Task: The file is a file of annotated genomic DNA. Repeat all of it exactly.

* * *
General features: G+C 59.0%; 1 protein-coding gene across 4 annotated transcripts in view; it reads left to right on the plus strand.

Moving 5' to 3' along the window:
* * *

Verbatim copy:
General features: G+C 59.0%; 1 protein-coding gene across 4 annotated transcripts in view; it reads left to right on the plus strand.

Moving 5' to 3' along the window: